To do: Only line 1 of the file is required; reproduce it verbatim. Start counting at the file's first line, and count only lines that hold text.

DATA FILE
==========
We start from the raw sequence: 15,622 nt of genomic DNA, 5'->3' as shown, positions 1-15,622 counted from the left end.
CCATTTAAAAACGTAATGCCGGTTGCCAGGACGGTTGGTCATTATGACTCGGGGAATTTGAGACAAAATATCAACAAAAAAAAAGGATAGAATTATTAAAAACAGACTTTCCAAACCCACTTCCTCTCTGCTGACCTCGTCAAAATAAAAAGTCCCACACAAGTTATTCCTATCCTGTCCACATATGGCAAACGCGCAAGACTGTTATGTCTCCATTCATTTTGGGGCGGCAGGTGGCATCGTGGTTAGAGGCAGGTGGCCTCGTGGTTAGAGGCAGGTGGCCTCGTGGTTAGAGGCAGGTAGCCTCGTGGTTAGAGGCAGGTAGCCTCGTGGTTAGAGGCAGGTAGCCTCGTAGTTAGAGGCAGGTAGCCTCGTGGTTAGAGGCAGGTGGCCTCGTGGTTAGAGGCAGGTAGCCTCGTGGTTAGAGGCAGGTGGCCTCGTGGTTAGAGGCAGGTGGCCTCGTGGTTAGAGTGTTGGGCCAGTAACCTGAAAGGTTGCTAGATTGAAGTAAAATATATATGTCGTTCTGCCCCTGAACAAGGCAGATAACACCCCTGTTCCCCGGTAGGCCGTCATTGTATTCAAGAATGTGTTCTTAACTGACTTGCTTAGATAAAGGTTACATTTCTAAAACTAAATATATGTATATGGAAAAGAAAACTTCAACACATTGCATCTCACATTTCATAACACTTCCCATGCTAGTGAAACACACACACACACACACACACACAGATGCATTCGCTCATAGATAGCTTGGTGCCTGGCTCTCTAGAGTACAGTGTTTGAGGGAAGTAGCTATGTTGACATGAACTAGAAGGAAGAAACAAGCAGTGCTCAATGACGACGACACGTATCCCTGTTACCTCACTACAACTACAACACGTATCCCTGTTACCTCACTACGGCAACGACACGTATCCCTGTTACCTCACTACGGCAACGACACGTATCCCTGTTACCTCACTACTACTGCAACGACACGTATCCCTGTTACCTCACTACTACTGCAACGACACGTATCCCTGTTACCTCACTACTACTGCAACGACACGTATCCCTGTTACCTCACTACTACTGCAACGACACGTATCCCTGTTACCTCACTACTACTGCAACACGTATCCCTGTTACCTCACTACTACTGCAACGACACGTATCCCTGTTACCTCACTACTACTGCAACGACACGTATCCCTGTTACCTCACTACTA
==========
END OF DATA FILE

We start from the raw sequence: 15,622 nt of genomic DNA, 5'->3' as shown, positions 1-15,622 counted from the left end.